I am part of that fewer than 1%. I know that  I’m a bad driver and I have no difficulty saying so .I also know that I am very bad at spatial recognizing, and I am not a patient person. I am not great with money (paying bills and such. Good at not spending it) and I’m very weird compared to normies.

I don’t like kids in general. I don’t think babies are cute and I would rather not spend time with them if I don’t have to. There are individual exceptions, of course, but in general, I’m not a fan of babies. Don’t much like toddlers, either. I find them boring and their need for repetition irritating–probably because it rubs up against my own need for repetition. I like kids starting around nine or ten, when they can talk about real-world things rather than just kid stuff. Funnily enough, kids love me. I think it’s precisely because I treat them like human beings and not kids. I don’t talk to them in any special voice (I save that for my cat), nor do I treat them like babies. It’s just not my style. I don’t talk over their heads, obviously, but that’s because I’m not a jerk. Not in that sense, anyway.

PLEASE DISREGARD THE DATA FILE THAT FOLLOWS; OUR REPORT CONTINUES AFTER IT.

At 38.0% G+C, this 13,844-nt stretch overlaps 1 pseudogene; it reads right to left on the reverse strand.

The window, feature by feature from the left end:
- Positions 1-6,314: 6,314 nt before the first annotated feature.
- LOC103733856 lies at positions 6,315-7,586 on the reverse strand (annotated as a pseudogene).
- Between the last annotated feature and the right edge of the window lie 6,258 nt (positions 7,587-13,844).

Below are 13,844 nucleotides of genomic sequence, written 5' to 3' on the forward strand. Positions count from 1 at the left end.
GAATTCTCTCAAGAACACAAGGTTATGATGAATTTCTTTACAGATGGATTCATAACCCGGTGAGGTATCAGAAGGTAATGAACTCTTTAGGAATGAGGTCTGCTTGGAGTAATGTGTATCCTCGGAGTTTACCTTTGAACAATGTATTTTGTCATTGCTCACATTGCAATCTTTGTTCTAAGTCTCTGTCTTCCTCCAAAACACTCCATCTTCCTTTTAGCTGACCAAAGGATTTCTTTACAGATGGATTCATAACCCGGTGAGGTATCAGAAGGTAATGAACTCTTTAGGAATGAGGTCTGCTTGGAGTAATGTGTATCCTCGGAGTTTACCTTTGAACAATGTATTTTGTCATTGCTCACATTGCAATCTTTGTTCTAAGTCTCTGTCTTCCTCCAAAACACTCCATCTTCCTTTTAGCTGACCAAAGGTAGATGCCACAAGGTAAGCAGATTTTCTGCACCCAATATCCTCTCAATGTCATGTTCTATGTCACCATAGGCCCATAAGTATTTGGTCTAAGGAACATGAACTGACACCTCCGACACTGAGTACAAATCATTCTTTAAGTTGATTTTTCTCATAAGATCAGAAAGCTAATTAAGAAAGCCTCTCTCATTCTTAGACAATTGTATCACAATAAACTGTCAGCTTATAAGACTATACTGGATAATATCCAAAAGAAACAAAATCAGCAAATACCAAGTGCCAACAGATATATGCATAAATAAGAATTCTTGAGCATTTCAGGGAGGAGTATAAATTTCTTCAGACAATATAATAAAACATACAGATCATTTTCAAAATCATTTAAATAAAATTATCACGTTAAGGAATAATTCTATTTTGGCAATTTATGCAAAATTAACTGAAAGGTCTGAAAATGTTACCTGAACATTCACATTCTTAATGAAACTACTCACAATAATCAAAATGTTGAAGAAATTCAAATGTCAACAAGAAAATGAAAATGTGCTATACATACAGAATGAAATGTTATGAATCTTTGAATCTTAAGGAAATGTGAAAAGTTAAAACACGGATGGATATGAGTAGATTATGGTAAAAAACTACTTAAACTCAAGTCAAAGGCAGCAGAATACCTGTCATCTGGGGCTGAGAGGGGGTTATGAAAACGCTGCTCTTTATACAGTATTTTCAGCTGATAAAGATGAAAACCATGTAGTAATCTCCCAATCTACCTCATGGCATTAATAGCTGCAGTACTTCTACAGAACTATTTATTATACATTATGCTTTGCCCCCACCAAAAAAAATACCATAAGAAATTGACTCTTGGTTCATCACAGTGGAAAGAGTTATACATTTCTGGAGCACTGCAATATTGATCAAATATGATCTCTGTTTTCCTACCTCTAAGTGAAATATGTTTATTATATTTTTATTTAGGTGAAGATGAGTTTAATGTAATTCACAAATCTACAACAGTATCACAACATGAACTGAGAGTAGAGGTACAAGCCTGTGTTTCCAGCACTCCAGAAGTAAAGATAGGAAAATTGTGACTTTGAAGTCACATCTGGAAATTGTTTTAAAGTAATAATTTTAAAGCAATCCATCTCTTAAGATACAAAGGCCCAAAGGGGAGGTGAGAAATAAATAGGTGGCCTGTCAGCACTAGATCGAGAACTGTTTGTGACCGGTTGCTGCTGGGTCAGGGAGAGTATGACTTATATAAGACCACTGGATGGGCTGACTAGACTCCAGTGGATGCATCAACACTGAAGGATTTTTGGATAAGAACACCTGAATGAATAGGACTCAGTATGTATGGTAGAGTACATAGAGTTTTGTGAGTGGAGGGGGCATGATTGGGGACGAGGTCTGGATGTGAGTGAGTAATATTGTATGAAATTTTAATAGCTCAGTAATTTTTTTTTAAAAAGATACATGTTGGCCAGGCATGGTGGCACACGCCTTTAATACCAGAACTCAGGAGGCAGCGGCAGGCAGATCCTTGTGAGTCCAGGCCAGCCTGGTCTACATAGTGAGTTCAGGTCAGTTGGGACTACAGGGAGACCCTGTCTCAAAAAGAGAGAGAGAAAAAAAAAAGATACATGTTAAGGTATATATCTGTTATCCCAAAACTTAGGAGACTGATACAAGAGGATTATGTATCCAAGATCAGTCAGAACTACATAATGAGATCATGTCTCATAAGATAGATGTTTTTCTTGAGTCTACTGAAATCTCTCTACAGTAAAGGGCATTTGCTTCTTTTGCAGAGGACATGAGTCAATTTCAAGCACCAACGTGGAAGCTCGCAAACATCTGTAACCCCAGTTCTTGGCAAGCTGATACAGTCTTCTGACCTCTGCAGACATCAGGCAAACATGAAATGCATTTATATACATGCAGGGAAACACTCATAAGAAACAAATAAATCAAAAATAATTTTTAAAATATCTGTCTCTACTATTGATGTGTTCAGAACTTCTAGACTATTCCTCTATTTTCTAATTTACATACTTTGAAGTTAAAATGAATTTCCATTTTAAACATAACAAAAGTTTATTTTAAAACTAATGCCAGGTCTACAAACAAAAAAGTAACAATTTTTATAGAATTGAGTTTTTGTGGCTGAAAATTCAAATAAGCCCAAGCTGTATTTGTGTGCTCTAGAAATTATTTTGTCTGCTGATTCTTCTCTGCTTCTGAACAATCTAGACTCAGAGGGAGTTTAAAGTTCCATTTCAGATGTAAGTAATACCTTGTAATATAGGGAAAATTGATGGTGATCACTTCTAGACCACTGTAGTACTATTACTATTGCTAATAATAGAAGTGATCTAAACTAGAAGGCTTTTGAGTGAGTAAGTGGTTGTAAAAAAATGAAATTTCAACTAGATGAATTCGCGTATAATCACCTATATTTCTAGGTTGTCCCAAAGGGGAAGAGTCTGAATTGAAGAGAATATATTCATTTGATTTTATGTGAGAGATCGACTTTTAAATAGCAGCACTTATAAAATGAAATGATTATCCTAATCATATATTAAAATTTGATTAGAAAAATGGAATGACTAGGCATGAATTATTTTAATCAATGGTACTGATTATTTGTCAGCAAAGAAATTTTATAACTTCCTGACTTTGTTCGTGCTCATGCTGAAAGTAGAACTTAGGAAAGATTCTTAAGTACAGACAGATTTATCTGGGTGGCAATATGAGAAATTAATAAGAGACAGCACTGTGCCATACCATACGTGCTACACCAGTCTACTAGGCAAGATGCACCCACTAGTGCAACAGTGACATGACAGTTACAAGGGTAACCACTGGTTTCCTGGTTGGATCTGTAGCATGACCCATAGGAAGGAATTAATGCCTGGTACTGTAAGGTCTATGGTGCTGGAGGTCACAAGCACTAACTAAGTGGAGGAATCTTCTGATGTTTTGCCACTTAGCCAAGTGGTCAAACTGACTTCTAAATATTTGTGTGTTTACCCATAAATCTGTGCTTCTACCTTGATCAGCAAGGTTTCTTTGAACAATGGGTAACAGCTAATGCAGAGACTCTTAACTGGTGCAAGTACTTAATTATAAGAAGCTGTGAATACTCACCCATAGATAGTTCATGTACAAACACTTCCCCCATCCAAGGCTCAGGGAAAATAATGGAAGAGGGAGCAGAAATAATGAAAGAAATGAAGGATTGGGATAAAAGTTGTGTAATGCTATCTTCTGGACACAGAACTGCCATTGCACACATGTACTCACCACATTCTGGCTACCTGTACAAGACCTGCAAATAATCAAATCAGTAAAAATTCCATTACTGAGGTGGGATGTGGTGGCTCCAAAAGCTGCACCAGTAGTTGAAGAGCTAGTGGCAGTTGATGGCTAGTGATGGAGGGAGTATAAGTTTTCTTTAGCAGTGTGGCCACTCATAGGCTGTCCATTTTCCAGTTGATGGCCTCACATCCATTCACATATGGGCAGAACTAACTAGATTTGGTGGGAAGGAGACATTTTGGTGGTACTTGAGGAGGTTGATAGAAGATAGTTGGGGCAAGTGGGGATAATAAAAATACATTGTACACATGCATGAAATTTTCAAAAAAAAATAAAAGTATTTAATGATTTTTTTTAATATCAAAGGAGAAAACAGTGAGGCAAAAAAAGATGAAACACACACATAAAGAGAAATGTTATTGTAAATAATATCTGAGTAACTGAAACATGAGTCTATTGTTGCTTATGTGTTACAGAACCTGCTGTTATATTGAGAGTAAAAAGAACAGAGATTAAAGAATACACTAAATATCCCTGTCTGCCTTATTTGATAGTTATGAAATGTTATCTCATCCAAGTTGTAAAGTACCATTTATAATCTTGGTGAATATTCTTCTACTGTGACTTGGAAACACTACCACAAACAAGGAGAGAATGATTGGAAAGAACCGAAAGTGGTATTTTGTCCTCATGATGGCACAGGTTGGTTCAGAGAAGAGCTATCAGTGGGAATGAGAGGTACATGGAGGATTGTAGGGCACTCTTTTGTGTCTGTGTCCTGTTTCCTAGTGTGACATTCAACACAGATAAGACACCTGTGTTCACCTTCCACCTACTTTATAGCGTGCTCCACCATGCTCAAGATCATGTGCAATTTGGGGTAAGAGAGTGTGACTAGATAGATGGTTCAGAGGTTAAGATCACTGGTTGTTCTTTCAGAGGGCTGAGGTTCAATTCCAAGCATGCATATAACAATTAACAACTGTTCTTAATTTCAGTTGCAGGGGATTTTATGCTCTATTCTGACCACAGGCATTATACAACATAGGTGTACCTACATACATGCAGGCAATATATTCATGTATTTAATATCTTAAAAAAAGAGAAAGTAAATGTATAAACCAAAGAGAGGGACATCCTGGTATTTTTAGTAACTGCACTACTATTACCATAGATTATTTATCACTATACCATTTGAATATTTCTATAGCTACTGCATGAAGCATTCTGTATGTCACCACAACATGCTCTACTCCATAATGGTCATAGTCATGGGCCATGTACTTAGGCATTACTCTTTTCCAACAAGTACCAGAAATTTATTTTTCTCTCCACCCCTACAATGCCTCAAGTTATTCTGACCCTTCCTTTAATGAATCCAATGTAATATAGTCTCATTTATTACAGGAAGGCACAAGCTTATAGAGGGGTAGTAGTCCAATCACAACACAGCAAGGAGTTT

It’s how I treat everyone, really. I meet them where they are and don’t expect them to be something they’re not. There’s a cashier at my local grocery store that loves me. The other day, she told me that I was her favorite, which was flattering. I think it’s because she’s Native American and thinks I am, too. We bonded over Wes Studi (a hot indigenous actor) who was on the cover of a magazine, which prompted her to tell me that she was Native American. She’s also disclosed that she loves masa tortillas, that she’s been having car trouble, and her son had to leave his sick puppy with her. I think the fact that we are both BIPOC and female-presenting added to the bond.


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Looking for love in all the wrong places

I love Elden Ring, but it doesn’t love me back. Story of my life, really. I always want what/who I cannot have for reasons as long as my arm. Back when I was dating, I was attracted to gay men, straight women, and anyone who was attached in a monogamous way. Even if someone fit into the category of who I was attracted to and theoretically available, they had no interest in me. The people I did manage to date ended up being not good for me in many ways. Rinse, lather, repeat.

Part of this is because I’m contrary. I could sugarcoat it by saying I point out things other people don’t see (which, true), but the practical outcome is that I am usually the minority voice. This can be a strong point, but it can also be fucking annoying. I fully acknowledge the latter point.